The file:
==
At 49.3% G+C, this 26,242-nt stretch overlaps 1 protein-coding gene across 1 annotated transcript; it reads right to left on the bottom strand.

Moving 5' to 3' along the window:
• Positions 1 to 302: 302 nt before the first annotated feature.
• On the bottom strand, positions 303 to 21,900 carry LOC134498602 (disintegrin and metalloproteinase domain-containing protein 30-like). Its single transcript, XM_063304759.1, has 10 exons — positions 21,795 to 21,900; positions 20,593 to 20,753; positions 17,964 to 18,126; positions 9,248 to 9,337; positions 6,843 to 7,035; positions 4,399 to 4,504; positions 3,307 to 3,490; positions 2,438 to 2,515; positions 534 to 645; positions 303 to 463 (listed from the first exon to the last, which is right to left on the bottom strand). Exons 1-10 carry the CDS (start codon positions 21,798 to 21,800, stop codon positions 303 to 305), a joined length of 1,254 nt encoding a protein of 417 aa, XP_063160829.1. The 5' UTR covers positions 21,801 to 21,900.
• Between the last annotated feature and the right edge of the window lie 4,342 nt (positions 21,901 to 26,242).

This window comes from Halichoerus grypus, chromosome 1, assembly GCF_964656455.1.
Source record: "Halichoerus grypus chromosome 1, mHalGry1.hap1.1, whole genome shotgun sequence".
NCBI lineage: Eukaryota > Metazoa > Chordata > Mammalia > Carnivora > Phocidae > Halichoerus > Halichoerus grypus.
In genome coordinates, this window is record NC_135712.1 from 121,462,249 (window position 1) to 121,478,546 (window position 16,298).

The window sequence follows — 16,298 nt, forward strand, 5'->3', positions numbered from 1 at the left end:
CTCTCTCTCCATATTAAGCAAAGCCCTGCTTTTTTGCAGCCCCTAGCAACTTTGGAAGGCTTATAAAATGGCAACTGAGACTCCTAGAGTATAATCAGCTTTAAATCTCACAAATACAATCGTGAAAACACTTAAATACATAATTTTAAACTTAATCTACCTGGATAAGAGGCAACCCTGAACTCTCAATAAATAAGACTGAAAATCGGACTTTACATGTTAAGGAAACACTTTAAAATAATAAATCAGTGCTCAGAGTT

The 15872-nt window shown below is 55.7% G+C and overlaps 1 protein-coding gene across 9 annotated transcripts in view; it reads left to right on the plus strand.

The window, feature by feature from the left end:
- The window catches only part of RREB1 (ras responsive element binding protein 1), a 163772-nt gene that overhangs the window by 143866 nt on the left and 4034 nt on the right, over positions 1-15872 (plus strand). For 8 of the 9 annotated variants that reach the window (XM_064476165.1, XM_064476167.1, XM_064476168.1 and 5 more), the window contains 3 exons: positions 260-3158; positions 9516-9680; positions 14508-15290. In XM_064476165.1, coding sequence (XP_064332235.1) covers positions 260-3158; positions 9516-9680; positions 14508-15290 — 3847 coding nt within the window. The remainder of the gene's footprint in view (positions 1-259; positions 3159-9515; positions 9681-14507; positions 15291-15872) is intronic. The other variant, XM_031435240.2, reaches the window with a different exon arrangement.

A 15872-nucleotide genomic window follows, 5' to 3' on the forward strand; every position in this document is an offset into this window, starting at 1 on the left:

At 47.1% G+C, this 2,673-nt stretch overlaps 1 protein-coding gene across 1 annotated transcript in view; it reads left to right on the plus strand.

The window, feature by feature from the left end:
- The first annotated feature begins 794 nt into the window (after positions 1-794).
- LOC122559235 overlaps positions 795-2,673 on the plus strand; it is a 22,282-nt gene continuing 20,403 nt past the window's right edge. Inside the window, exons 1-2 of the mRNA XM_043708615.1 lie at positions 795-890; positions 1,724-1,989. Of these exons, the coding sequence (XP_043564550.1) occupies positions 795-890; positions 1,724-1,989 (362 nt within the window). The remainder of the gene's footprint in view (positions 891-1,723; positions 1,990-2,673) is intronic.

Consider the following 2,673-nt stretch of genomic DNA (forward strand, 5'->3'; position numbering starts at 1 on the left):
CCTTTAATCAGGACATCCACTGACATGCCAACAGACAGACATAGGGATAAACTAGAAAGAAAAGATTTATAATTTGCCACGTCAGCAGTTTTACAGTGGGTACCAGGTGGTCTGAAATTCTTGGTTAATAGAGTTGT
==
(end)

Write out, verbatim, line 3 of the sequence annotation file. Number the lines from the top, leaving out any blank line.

• Positions 1 to 302: 302 nt before the first annotated feature.